Turbonilla ina

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Turbonilla ina
Turbonilla ina 001.png
Drawing of a shell of Turbonilla ina
Scientific classification e
Kingdom: Animalia
Phylum: Mollusca
Class: Gastropoda
Clade: Heterobranchia
Clade: Euthyneura
Order: Panpulmonata
Family: Pyramidellidae
Genus: Turbonilla
Species: T. ina
Binomial name
Turbonilla ina
Bartsch, 1917 [1]

Turbonilla (Pyrgiscus) ina Bartsch, 1917

Turbonilla ina is a species of sea snail, a marine gastropod mollusk in the family Pyramidellidae, the pyrams and their allies.[2][3]


The shell has a broadly, elongate-conic shape. Its length measures 6.1 mm. Its color is bright brown, excepting the protoconch, which is white. The 2½ whorls of the protoconch are planorboid. Their axis is almost at right angles to that of the succeeding turns, in the first of which they are about one-third immersed. The 8½ whorls of the teleoconch are feebly rounded, and appressed at the summit. They are marked by rather feeble, almost vertical, axial ribs, of which 18 occur upon the second and third, 20 upon the fourth and fifth, and 22 upon the remaining whorls. The intercostal spaces are feebly impressed, about as wide as the ribs, crossed by eleven incised spiral lines between the sutures, of these the fifth is the widest, being fully twice as wide as the third and sixth, which are of equal strength. The remaining are much more slender and also of equal strength. In spacing the first is about as far anterior to the summit as the second is distant from the third, or the fourth from the fifth, or the fifth from the sixth, while the space between the first and second, and those between the sixth and the seventh, are about equal. The spiral markings pass up on the sides of the ribs and the stronger ones tend to cross their summit. The suture is moderately constricted. The periphery of the body whorl is decidedly angulated. The base of the shell is short, and slightly rounded. It is marked by the very feeble continuations of the axial ribs, which become evanescent before reaching the middle of the whorls, and thirteen incised spiral lines, which are about equally spaced, the first one below the periphery being a little nearer to its neighbor than the spacing between the rest. The space between the seventh line of the spire and the first incised spiral basal line is a broad, smooth band. The aperture is subquadrate. The posterior angle is obtuse. The outer lip is thin, showing the external sculpture within. The inner lip is almost straight and slightly revolute. The parietal wall is covered with a thin callus.[1]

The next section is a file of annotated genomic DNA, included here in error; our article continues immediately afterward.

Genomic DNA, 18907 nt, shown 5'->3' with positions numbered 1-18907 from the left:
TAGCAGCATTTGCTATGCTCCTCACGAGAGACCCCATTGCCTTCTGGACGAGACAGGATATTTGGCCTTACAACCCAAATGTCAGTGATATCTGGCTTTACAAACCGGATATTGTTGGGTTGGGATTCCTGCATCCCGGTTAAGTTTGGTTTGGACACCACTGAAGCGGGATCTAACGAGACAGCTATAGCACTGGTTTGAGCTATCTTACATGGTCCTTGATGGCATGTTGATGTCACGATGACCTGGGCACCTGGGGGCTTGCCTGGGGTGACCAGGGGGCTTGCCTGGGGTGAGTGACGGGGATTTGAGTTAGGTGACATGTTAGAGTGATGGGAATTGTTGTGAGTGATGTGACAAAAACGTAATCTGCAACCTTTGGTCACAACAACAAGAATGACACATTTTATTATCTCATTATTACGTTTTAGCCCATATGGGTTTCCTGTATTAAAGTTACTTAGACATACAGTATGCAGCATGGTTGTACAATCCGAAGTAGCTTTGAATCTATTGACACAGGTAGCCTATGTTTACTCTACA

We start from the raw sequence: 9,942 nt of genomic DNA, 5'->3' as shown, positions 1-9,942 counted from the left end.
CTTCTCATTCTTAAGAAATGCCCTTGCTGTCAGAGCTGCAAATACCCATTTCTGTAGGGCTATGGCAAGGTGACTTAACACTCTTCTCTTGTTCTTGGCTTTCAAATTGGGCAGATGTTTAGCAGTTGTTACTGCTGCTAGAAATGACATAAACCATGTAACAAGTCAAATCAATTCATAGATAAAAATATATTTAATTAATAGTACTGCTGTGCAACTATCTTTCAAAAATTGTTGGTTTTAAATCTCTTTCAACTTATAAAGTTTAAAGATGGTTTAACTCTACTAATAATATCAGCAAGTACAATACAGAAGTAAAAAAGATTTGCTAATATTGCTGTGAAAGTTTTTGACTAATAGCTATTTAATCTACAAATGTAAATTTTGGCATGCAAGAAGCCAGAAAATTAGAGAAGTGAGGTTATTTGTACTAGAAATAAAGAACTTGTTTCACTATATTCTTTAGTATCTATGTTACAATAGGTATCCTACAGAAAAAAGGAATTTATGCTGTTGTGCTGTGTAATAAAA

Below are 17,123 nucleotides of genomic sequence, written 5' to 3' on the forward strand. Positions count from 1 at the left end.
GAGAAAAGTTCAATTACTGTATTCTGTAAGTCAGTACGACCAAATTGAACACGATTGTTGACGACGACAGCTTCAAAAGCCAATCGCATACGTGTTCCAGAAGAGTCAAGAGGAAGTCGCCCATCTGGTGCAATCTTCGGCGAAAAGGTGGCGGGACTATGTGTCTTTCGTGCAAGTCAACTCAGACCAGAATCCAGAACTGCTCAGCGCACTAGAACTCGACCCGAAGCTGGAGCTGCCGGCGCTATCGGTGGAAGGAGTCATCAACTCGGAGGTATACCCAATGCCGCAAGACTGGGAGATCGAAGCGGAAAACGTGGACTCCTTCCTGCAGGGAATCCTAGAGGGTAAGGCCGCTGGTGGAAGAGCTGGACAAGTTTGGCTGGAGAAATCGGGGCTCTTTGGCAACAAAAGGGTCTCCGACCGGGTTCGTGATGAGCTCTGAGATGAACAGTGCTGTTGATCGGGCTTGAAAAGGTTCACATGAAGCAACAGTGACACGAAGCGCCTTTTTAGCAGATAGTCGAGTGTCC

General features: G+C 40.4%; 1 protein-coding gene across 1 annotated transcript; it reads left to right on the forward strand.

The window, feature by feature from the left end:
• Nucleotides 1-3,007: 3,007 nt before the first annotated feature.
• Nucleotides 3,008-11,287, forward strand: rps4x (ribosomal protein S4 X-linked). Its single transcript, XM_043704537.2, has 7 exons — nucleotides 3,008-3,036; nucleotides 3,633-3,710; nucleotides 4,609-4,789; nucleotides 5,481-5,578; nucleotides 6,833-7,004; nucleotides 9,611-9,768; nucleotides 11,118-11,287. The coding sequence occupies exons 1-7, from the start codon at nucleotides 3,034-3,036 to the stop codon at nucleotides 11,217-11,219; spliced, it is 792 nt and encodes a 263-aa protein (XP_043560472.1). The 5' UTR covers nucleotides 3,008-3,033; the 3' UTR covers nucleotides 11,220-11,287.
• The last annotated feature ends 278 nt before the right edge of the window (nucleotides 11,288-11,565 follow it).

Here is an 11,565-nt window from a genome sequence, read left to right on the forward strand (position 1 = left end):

The type specimen has been found in the Pacific Ocean off San Diego, California.


  1. ^ a b Paul Bartsch (1917), Descriptions of new West American marine mollusks and notes on previously described forms; Proceedings of the U.S. National Museum, vol. 52 p. 649-650
  2. ^ Rosenberg, G. (2011). Turbonilla ina Bartsch, 1917. Accessed through: World Register of Marine Species at http://www.marinespecies.org/aphia.php?p=taxdetails&id=581340 on 2012-03-01
  3. ^ Turgeon, D.; Quinn, J.F.; Bogan, A.E.; Coan, E.V.; Hochberg, F.G.; Lyons, W.G.; Mikkelsen, P.M.; Neves, R.J.; Roper, C.F.E.; Rosenberg, G.; Roth, B.; Scheltema, A.; Thompson, F.G.; Vecchione, M.; Williams, J.D. (1998). Common and scientific names of aquatic invertebrates from the United States and Canada: mollusks. 2nd ed. American Fisheries Society Special Publication, 26. American Fisheries Society: Bethesda, MD (USA). ISBN 1-888569-01-8. IX, 526 + cd-rom pp.

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